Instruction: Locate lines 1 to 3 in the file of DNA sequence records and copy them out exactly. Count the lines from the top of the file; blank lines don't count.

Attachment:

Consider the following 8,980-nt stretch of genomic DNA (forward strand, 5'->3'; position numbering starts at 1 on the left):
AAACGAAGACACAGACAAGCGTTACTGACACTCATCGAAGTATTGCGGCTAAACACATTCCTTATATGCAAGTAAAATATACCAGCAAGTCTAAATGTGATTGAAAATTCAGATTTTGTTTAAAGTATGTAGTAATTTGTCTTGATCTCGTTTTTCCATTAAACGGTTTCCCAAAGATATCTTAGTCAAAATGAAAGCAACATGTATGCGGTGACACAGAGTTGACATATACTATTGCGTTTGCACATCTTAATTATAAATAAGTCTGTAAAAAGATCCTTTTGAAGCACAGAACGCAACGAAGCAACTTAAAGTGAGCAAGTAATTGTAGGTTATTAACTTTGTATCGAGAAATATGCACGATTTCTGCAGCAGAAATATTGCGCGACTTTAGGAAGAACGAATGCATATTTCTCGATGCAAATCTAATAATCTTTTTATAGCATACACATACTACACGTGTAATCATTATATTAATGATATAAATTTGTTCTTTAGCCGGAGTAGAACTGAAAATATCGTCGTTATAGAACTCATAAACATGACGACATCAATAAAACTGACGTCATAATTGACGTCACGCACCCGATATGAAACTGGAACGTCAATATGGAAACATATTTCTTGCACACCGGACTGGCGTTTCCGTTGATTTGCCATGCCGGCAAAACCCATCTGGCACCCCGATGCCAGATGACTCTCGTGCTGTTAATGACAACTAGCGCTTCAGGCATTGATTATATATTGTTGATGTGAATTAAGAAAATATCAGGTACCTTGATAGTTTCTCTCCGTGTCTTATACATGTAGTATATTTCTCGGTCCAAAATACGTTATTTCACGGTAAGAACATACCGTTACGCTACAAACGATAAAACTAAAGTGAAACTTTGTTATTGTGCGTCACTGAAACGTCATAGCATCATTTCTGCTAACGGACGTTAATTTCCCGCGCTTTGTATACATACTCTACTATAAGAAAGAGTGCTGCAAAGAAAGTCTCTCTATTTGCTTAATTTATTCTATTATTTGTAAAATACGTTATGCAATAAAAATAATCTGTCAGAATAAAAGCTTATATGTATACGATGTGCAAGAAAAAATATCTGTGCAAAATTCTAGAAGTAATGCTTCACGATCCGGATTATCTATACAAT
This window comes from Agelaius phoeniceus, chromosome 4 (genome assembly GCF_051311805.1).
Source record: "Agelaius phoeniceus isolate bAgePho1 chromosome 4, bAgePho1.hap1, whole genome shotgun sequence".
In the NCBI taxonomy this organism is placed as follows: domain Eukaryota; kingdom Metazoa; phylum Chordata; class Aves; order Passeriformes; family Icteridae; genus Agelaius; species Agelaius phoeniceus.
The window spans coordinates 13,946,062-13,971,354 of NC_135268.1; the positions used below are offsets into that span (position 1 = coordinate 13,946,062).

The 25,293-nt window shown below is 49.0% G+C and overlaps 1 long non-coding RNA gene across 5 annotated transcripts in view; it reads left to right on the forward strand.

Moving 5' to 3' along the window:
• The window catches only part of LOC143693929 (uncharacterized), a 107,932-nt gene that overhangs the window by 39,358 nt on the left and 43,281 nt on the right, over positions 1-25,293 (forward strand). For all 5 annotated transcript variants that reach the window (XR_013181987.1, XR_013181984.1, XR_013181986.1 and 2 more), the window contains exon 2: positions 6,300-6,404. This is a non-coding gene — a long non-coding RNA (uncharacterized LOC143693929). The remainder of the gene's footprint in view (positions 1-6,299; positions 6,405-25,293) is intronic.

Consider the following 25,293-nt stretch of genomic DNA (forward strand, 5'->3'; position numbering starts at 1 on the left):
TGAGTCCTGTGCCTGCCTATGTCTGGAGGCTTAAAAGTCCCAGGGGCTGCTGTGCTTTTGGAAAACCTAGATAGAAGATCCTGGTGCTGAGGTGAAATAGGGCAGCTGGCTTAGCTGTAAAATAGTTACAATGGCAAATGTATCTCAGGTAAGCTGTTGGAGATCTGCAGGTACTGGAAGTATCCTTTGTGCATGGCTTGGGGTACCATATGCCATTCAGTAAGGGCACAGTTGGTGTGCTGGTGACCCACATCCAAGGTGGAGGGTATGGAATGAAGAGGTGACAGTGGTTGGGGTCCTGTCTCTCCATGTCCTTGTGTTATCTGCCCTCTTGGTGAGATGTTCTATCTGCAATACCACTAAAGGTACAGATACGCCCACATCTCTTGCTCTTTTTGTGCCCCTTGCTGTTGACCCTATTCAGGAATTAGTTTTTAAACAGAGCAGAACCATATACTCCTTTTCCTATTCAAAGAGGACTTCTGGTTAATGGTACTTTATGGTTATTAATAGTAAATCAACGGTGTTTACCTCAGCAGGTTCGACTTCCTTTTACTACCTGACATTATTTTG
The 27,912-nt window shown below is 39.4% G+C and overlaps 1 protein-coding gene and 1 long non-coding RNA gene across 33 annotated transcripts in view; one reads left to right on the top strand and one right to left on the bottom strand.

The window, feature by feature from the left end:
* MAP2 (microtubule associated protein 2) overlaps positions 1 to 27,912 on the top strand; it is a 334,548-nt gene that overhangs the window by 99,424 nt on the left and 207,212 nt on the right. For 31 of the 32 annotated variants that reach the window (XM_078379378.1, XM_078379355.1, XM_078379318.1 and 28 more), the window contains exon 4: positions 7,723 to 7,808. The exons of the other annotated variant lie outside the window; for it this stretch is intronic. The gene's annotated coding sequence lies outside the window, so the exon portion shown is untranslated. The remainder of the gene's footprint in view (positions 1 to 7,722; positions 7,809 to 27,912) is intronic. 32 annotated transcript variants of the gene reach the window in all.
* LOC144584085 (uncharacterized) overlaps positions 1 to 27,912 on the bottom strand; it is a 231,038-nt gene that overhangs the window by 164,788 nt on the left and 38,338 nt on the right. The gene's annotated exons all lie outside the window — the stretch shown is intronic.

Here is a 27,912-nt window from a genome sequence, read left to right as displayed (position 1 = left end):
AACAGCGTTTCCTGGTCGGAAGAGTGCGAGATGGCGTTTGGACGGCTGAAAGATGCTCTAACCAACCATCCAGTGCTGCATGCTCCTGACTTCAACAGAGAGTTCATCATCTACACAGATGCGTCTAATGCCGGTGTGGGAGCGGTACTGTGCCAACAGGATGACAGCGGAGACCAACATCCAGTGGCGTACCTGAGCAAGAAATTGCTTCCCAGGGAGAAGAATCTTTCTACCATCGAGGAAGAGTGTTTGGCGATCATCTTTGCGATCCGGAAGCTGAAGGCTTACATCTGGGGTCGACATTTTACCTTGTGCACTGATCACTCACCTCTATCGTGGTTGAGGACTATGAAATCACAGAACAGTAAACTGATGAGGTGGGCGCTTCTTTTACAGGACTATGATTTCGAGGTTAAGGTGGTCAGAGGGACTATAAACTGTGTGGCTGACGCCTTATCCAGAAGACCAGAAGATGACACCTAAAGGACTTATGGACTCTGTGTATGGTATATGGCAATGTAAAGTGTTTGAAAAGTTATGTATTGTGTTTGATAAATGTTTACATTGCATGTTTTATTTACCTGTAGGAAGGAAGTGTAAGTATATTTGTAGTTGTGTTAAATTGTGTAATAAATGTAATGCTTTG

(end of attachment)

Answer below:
Consider the following 8,980-nt stretch of genomic DNA (forward strand, 5'->3'; position numbering starts at 1 on the left):
AAACGAAGACACAGACAAGCGTTACTGACACTCATCGAAGTATTGCGGCTAAACACATTCCTTATATGCAAGTAAAATATACCAGCAAGTCTAAATGTGATTGAAAATTCAGATTTTGTTTAAAGTATGTAGTAATTTGTCTTGATCTCGTTTTTCCATTAAACGGTTTCCCAAAGATATCTTAGTCAAAATGAAAGCAACATGTATGCGGTGACACAGAGTTGACATATACTATTGCGTTTGCACATCTTAATTATAAATAAGTCTGTAAAAAGATCCTTTTGAAGCACAGAACGCAACGAAGCAACTTAAAGTGAGCAAGTAATTGTAGGTTATTAACTTTGTATCGAGAAATATGCACGATTTCTGCAGCAGAAATATTGCGCGACTTTAGGAAGAACGAATGCATATTTCTCGATGCAAATCTAATAATCTTTTTATAGCATACACATACTACACGTGTAATCATTATATTAATGATATAAATTTGTTCTTTAGCCGGAGTAGAACTGAAAATATCGTCGTTATAGAACTCATAAACATGACGACATCAATAAAACTGACGTCATAATTGACGTCACGCACCCGATATGAAACTGGAACGTCAATATGGAAACATATTTCTTGCACACCGGACTGGCGTTTCCGTTGATTTGCCATGCCGGCAAAACCCATCTGGCACCCCGATGCCAGATGACTCTCGTGCTGTTAATGACAACTAGCGCTTCAGGCATTGATTATATATTGTTGATGTGAATTAAGAAAATATCAGGTACCTTGATAGTTTCTCTCCGTGTCTTATACATGTAGTATATTTCTCGGTCCAAAATACGTTATTTCACGGTAAGAACATACCGTTACGCTACAAACGATAAAACTAAAGTGAAACTTTGTTATTGTGCGTCACTGAAACGTCATAGCATCATTTCTGCTAACGGACGTTAATTTCCCGCGCTTTGTATACATACTCTACTATAAGAAAGAGTGCTGCAAAGAAAGTCTCTCTATTTGCTTAATTTATTCTATTATTTGTAAAATACGTTATGCAATAAAAATAATCTGTCAGAATAAAAGCTTATATGTATACGATGTGCAAGAAAAAATATCTGTGCAAAATTCTAGAAGTAATGCTTCACGATCCGGATTATCTATACAAT
This window comes from Agelaius phoeniceus, chromosome 4 (genome assembly GCF_051311805.1).